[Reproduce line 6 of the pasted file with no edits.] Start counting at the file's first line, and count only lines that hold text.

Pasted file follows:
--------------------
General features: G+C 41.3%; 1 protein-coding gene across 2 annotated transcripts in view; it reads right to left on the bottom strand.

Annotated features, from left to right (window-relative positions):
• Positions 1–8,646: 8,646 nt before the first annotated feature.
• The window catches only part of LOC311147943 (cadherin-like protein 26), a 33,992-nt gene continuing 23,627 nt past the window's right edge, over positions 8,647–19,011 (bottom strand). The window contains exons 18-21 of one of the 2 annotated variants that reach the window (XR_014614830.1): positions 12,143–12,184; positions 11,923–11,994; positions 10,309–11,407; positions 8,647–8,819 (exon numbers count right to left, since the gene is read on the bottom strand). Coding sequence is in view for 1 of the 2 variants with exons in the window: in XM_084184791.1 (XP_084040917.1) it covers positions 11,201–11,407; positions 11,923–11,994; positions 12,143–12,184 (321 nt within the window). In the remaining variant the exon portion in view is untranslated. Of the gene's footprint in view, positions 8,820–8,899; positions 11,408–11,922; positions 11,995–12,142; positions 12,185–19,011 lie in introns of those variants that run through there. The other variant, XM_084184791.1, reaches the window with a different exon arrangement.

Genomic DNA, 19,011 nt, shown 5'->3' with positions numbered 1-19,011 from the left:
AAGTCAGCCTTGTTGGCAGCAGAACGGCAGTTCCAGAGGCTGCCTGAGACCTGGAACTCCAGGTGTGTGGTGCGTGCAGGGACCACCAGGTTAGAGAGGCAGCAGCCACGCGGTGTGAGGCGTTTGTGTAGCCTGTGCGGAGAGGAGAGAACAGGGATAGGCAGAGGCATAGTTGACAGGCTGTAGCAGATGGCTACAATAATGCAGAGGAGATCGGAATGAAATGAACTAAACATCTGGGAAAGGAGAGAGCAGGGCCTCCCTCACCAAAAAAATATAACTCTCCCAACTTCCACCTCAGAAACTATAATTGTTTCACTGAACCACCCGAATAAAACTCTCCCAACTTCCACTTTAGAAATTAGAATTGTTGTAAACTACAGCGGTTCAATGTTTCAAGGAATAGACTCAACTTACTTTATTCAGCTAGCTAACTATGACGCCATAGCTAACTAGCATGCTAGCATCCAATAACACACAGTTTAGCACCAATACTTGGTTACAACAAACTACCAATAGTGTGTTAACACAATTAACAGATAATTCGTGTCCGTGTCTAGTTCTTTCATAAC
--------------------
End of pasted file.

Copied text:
AAGTCAGCCTTGTTGGCAGCAGAACGGCAGTTCCAGAGGCTGCCTGAGACCTGGAACTCCAGGTGTGTGGTGCGTGCAGGGACCACCAGGTTAGAGAGGCAGCAGCCACGCGGTGTGAGGCGTTTGTGTAGCCTGTGCGGAGAGGAGAGAACAGGGATAGGCAGAGGCATAGTTGACAGGCTGTAGCAGATGGCTACAATAATGCAGAGGAGATCGGAATGAAATGAACTAAACATCTGGGAAAGGAGAGAGCAGGGCCTCCCTCACCAAAAAAATATAACTCTCCCAACTTCCACCTCAGAAACTATAATTGTTTCACTGAACCACCCGAATAAAACTCTCCCAACTTCCACTTTAGAAATTAGAATTGTTGTAAACTACAGCGGTTCAATGTTTCAAGGAATAGACTCAACTTACTTTATTCAGCTAGCTAACTATGACGCCATAGCTAACTAGCATGCTAGCATCCAATAACACACAGTTTAGCACCAATACTTGGTTACAACAAACTACCAATAGTGTGTTAACACAATTAACAGATAATTCGTGTCCGTGTCTAGTTCTTTCATAAC